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Author Topic: What do you do with your photo archive  (Read 1272 times)
peterpix
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« on: June 22, 2010, 04:41:13 PM »
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I've long urged my older photo friends to think about what will happen to their photographs when  they are gone. Now nearly age 70, I have to face the question. Despite a 45-year career in photography, I have no  national rep, but I have produced 9 books with my photos and certainly many  older images now have some historical value.  I was never a full time photographer, but I consider  my images as part of my life's work. So I think I have enough good work that an archive could be placed in an institution, probably with a cash gift to support the archiving etc. I do plan to make a large number of prints, but those will be mostly for my family.

But what to give? Everything: b&w negs, transparencies, digital files? Edit the archive and just give what you want to be known for? How to give digital files? The more you think about this, the more questions arise!  

What would you do? Love to here what people have already done, planned, or just thinking about.

Peter
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Peter Randall
feppe
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« Reply #1 on: June 22, 2010, 05:47:26 PM »
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My suggestion is to donate digital files to Wikimedia Commons.
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PeterAit
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« Reply #2 on: June 22, 2010, 06:34:40 PM »
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Quote from: peterpix
I've long urged my older photo friends to think about what will happen to their photographs when  they are gone. Now nearly age 70, I have to face the question. Despite a 45-year career in photography, I have no  national rep, but I have produced 9 books with my photos and certainly many  older images now have some historical value.  I was never a full time photographer, but I consider  my images as part of my life's work. So I think I have enough good work that an archive could be placed in an institution, probably with a cash gift to support the archiving etc. I do plan to make a large number of prints, but those will be mostly for my family.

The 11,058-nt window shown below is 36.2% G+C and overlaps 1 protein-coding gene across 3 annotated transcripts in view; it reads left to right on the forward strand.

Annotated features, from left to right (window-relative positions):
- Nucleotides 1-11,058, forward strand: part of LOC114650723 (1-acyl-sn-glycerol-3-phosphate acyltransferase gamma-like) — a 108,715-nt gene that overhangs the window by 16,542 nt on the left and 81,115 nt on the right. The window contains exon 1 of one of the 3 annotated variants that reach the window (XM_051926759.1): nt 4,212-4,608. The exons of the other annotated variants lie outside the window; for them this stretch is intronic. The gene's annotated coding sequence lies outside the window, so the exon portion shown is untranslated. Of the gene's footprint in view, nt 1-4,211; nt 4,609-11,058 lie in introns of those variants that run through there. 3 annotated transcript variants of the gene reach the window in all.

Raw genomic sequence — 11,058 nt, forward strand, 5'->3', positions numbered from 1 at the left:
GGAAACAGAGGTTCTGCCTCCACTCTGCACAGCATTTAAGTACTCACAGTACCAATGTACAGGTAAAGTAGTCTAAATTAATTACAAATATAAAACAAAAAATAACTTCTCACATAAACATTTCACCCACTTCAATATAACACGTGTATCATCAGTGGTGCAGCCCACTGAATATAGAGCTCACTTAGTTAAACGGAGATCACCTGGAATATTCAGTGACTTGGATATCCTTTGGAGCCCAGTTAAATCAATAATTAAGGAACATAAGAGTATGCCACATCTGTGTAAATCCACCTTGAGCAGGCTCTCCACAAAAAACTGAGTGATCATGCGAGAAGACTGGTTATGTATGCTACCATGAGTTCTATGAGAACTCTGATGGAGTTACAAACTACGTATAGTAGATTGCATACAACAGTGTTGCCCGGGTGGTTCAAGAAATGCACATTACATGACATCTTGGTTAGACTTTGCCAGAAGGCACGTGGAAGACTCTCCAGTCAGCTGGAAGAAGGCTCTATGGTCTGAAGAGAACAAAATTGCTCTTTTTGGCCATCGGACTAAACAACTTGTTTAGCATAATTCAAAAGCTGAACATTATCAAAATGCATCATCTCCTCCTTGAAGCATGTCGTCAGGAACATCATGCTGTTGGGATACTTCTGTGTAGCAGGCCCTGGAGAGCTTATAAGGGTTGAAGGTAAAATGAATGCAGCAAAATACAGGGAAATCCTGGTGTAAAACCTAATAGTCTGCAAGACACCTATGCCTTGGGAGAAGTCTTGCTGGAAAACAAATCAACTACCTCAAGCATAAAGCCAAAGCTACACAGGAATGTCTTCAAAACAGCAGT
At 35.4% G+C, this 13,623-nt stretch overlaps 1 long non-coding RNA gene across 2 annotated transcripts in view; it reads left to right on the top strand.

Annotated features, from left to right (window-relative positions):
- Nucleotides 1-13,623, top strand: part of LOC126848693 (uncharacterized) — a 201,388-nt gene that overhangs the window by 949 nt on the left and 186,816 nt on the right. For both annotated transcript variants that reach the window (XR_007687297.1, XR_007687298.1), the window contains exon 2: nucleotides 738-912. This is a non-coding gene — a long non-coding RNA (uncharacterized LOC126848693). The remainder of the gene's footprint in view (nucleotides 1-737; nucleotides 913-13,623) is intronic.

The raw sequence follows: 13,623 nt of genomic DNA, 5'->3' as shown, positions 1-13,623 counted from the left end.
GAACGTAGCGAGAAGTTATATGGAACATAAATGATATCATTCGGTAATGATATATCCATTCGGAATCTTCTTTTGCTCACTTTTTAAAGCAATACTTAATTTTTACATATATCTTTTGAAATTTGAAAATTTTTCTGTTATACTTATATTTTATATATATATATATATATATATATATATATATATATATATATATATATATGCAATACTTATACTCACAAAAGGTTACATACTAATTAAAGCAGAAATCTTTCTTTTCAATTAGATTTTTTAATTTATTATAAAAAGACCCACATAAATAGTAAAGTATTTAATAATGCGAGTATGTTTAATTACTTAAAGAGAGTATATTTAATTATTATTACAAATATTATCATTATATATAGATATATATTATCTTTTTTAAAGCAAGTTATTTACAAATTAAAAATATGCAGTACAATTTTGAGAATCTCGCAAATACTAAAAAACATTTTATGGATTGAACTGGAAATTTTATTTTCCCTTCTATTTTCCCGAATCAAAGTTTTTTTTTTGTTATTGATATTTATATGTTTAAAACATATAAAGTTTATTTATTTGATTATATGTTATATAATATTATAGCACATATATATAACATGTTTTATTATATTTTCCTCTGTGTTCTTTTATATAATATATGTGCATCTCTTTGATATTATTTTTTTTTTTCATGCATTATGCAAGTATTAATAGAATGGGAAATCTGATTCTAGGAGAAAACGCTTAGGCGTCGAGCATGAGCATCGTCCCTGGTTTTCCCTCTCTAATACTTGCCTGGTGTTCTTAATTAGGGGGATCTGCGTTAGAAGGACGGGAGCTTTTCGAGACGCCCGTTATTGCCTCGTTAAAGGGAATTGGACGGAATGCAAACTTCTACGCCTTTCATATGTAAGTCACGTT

But what to give? Everything: b&w negs, transparencies, digital files? Edit the archive and just give what you want to be known for? How to give digital files? The more you think about this, the more questions arise!  

What would you do? Love to here what people have already done, planned, or just thinking about.

Peter

The Library of Congress has an interest in American artists. I know this because of their interest in my father's work (he is a composer). Whether this extends to photographers I don't know, but it's worth looking into, I think.
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Peter
"Photographic technique is a means to an end, never the end itself."
View my photos at http://www.peteraitken.com
DarkPenguin
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« Reply #3 on: June 22, 2010, 08:02:27 PM »
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The cats get em just like everything else.
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Rob C
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« Reply #4 on: June 24, 2010, 03:03:34 AM »
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Quote from: peterpix
I've long urged my older photo friends to think about what will happen to their photographs when  they are gone. Now nearly age 70, I have to face the question. Despite a 45-year career in photography, I have no  national rep, but I have produced 9 books with my photos and certainly many  older images now have some historical value.  I was never a full time photographer, but I consider  my images as part of my life's work. So I think I have enough good work that an archive could be placed in an institution, probably with a cash gift to support the archiving etc. I do plan to make a large number of prints, but those will be mostly for my family.